A UFAD system may alone qualify the building for the Increased Ventilation credit. The key to exceeding the ASHRAE rate by 30% is to provide higher rates of outdoor air to the breathing level of the occupied spaces. A UFAD system does exactly that. It delivers fresh air from below directly to occupants’ six-foot breathing zone. As the fresh air enters the zone it replaces existing contaminated air (rather than diluting it). Pollutants and stale air in the zone are carried to the ceiling by natural convection, where they are removed through return outlets.
IEQ Credit 3.1: Construction IAQ Management Plan – During Construction
A Tate Access Floor system with Underfloor Air Distribution (UFAD) may contribute to this credit by eliminating a majority of overhead ductwork, producing significantly less construction waste and dust when compared with traditional overhead systems.
IEQ Credit 4.1: Low-Emitting Materials - Adhesives & Sealants
The Tate floor system utilizes adhesives for adhering pedestals to the building floor which are in compliance with South Coast Air Quality Management District Rule #1168.
- AIM 382 Pedestal Adhesive – LEED-NC V3.0 Credit Compliance (PDF)
- Seal Bond 95 Pedestal Adhesive – LEED-NC V3.0 Credit Compliance (PDF)
IEQ Credit 4.2: Low Emitting Materials – Paints and Coatings
Tate’s panel paint is applied and cured at the factory. The VOC content of our panel paint is less than the content limit stipulated by EQ Credit 4.2.
IEQ Credit 4.3: Low-Emitting Materials – Flooring Systems
PosiTile carpet tiles manufactured for Tate floor panels are installed without field applied adhesive, ensuring compliance with the required VOC limit of 50 g/L. Each carpet tile is held in place by positioning buttons on its underside which fit into holes in the floor panel. Carpet tile and adhesive product data verifying compliance with credit requirements are available from PosiTile carpet suppliers.
IEQ Credit 6.2: Controllability of Systems – Thermal Comfort
By locating diffusers in an access floor, occupants gain control over volume and direction of airflow. Since this LEED point is so difficult to achieve without the use of an UFAD system, the LEED-NC V2.2 Reference Guide actually suggests using floor diffusers as a potential technology/strategy toward achieving this credit. Providing adjustable floor air diffusers to serve just 50% of regular occupants contributes toward achieving this credit. And further, occupant control is easily maintained when layouts change because floor panels with diffusers are easily relocated.
IEQ Credit 7.1: Thermal Comfort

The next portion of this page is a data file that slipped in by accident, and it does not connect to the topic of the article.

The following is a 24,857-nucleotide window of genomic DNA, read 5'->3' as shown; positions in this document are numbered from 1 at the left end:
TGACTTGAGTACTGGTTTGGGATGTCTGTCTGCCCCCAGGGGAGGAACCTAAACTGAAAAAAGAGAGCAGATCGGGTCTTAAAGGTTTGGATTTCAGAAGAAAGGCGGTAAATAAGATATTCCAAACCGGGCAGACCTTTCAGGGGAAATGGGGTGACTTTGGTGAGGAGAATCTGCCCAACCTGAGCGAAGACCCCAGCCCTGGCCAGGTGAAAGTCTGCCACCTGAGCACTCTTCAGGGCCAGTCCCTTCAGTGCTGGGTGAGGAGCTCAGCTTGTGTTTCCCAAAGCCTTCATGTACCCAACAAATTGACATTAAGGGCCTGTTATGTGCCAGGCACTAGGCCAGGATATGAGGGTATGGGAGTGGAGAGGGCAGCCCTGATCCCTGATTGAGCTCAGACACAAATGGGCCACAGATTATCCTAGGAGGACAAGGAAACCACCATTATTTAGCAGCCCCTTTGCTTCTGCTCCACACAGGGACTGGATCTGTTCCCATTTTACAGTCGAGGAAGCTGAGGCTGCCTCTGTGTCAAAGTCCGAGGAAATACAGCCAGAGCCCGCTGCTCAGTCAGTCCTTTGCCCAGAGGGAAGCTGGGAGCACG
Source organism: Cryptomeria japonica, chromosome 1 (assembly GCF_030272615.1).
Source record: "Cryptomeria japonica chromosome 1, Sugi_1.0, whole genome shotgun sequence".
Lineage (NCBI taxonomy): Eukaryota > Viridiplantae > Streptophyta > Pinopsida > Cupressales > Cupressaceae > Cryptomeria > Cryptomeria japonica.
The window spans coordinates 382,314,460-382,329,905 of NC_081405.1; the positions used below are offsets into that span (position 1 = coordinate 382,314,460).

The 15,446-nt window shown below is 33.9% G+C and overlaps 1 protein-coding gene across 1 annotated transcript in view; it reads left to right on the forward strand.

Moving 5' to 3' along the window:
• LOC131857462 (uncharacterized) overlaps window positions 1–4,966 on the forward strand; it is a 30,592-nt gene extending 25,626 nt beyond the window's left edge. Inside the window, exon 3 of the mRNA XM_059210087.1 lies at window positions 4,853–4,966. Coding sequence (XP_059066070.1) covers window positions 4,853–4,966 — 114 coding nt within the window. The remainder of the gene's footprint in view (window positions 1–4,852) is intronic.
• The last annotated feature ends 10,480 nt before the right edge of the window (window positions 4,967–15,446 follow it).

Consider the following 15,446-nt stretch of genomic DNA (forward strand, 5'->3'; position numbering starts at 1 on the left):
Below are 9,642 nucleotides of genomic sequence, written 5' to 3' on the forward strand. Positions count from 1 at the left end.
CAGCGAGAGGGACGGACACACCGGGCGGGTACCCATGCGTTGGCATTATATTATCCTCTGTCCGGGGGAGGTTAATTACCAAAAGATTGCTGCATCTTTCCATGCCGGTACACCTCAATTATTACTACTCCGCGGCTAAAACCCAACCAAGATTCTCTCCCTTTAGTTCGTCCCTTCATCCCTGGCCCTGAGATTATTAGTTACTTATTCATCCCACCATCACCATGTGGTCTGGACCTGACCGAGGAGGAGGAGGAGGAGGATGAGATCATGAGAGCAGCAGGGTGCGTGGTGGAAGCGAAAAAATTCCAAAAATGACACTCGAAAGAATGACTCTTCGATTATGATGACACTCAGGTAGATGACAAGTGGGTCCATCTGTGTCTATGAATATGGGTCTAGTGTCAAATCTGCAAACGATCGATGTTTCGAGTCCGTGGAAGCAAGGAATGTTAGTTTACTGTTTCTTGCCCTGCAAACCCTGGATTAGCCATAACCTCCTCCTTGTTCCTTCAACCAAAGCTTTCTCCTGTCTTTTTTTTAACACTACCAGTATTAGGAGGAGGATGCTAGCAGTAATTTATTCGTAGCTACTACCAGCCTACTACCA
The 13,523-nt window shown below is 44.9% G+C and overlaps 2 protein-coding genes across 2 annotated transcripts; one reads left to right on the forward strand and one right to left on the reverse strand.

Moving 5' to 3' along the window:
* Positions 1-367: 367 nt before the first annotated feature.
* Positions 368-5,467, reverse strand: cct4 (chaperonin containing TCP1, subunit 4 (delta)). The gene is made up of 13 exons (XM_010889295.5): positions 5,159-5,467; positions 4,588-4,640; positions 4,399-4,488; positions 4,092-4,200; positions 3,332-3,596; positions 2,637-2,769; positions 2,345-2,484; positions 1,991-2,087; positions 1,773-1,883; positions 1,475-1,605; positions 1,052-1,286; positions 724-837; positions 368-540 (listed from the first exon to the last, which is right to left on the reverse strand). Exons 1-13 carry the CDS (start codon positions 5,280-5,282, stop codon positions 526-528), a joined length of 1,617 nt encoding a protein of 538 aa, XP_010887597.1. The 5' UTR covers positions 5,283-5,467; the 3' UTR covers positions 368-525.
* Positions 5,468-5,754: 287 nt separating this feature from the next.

Thermal comfort is enhanced by several major benefits of UFAD:
- Efficient Heat Removal
- Air Velocity & Cold Spot Reduction
- Comfortable Proximity
- Occupant Control
IEQ Credit 7.2: Thermal Comfort – Verification
The use of an UFAD system with an access floor can aid fulfillment of credit compliance by helping to avoid the need for corrective action. Taking into account the thermal comfort enhancements described above, having underfloor air delivery increases the probability that 80% of occupants will be satisfied; thereby lessening the possibility that corrective action will be required.
IEQ Credit 8.1 & 8.2 Daylight & Views
An obvious strategy to maximize daylight and views is to increase window area and height. Integration of access floors with UFAD and underfloor cable distribution facilitates this by reducing the ceiling cavity space allocated for supply ductwork and cables, thereby allowing the ceiling to be raised and window heights to increase without increasing building's height. For each building level with an access floor and UFAD system, as much as one foot of space between floor floors can be gained by eliminating two feet in the ceiling cavity and allocating just one foot for an access floor.
Innovation in Design (ID)
In addition, several major benefits of access floor and underfloor service distribution technologies not addressed by the LEED rating system provide opportunities to pursue points for Innovation in Design. We have drafted five ID credits to provide design teams and projects the opportunity to be awarded points for innovative performance in areas not specifically addressed by the LEED Rating System:
- ID Credit 1.1 Power Distribution Systems: Reduction of Materials and Waste
- ID Credit 1.2 Voice and Data Distribution Systems: Reduction of Materials and Waste
- ID Credit 1.3 Building Materials: Reduce Building Height and Construction Materials
- ID Credit 1.4 Elimination of Carpet Waste
- ID Credit 1.5 Elimination of Suspended Ceilings